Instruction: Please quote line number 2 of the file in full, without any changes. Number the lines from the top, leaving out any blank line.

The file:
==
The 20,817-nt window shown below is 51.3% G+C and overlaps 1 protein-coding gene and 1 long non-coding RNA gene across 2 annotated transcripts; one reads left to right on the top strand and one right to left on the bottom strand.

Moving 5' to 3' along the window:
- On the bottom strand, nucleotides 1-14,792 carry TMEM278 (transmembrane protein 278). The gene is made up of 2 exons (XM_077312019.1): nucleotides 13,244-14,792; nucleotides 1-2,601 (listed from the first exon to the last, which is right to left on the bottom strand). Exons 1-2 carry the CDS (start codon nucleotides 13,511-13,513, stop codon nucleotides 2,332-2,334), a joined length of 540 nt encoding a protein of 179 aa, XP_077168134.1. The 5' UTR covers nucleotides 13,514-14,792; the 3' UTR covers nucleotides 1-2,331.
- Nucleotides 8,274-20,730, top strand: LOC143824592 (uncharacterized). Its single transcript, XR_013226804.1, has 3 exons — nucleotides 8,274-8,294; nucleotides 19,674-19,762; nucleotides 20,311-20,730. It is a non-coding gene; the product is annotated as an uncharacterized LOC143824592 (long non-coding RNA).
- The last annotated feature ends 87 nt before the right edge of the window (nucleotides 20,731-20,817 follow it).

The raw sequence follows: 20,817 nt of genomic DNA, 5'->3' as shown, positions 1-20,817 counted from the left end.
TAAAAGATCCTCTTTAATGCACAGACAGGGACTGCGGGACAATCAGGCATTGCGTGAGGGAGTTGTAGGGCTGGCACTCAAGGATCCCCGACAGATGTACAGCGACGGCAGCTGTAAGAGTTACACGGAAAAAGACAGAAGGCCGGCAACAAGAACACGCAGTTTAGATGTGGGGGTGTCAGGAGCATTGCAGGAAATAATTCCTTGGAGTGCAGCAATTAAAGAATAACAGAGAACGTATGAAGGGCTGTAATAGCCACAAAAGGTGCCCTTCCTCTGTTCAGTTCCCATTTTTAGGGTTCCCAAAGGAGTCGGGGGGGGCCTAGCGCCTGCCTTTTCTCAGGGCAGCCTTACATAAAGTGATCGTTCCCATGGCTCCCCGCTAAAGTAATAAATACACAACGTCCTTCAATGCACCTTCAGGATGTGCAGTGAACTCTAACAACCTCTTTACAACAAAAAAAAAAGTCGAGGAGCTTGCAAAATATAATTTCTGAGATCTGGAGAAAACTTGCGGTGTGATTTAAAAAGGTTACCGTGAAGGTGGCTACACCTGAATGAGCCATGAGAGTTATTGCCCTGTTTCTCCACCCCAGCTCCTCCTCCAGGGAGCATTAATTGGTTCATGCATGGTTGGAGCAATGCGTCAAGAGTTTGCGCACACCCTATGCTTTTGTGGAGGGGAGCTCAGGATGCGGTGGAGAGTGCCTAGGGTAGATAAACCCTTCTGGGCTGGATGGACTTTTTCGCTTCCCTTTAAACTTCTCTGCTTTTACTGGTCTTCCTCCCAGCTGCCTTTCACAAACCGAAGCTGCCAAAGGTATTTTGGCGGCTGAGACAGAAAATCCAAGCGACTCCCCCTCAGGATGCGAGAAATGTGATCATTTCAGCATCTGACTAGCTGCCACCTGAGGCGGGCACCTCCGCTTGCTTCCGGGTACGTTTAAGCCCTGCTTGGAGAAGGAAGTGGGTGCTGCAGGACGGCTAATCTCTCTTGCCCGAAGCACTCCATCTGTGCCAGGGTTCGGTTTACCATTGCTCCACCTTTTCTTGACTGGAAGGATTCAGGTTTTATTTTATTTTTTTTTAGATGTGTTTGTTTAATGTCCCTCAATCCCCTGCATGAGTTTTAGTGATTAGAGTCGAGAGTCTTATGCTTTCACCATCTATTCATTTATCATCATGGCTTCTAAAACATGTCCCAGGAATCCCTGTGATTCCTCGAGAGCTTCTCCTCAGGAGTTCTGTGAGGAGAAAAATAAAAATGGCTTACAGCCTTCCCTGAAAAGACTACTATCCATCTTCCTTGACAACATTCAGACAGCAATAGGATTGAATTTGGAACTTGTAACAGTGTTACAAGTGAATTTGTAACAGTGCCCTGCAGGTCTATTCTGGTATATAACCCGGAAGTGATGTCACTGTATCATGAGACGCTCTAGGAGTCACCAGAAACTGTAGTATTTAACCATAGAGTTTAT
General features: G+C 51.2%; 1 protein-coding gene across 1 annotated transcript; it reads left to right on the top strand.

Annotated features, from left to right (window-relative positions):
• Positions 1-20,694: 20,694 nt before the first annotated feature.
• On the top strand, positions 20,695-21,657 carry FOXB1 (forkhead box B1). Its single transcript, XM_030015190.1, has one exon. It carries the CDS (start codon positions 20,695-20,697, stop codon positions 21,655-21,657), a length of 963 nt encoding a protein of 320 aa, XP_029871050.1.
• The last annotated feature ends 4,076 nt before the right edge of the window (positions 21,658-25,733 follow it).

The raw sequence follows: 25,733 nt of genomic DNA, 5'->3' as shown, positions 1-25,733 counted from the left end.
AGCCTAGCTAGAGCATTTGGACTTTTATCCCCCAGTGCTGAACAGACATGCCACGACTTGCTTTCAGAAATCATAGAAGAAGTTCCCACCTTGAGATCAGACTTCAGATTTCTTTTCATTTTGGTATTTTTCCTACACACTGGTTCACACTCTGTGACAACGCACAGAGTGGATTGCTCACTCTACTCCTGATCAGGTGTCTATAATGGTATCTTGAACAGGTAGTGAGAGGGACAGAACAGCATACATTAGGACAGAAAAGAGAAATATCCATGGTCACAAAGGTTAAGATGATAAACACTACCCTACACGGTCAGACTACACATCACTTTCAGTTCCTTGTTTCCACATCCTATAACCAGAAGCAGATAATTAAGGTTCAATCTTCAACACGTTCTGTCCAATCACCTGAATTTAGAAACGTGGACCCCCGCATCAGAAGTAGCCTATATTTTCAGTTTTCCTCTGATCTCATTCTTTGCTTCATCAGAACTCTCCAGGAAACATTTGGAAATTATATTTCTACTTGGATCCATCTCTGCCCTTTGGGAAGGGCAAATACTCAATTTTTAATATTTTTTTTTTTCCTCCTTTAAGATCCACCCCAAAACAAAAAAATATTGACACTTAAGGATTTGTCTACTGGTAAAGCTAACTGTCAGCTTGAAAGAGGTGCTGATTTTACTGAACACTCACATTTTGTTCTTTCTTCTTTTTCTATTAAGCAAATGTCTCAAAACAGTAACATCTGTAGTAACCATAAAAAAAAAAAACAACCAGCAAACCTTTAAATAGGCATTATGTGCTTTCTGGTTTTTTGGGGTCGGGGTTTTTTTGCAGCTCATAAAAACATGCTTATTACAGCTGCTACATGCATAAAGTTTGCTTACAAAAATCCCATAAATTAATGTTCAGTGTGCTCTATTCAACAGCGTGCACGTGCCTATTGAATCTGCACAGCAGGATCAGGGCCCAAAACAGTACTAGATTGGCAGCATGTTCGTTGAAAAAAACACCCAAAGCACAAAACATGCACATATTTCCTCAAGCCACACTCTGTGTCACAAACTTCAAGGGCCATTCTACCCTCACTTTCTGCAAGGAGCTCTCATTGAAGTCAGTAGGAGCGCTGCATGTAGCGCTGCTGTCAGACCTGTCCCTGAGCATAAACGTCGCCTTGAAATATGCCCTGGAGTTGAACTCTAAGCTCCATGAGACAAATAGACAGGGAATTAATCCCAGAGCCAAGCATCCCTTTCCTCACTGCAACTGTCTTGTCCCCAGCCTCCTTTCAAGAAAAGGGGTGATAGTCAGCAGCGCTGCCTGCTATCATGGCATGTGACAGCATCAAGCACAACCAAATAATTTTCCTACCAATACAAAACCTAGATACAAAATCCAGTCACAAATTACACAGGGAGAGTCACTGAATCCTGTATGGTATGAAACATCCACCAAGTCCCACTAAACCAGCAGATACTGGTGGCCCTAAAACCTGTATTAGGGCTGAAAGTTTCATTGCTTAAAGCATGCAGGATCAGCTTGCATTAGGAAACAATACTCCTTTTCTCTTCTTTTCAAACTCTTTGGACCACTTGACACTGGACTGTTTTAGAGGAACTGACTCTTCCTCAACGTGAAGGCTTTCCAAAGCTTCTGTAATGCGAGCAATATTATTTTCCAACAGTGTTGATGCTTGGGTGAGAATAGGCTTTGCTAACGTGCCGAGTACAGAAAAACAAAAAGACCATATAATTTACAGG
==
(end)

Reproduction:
Moving 5' to 3' along the window: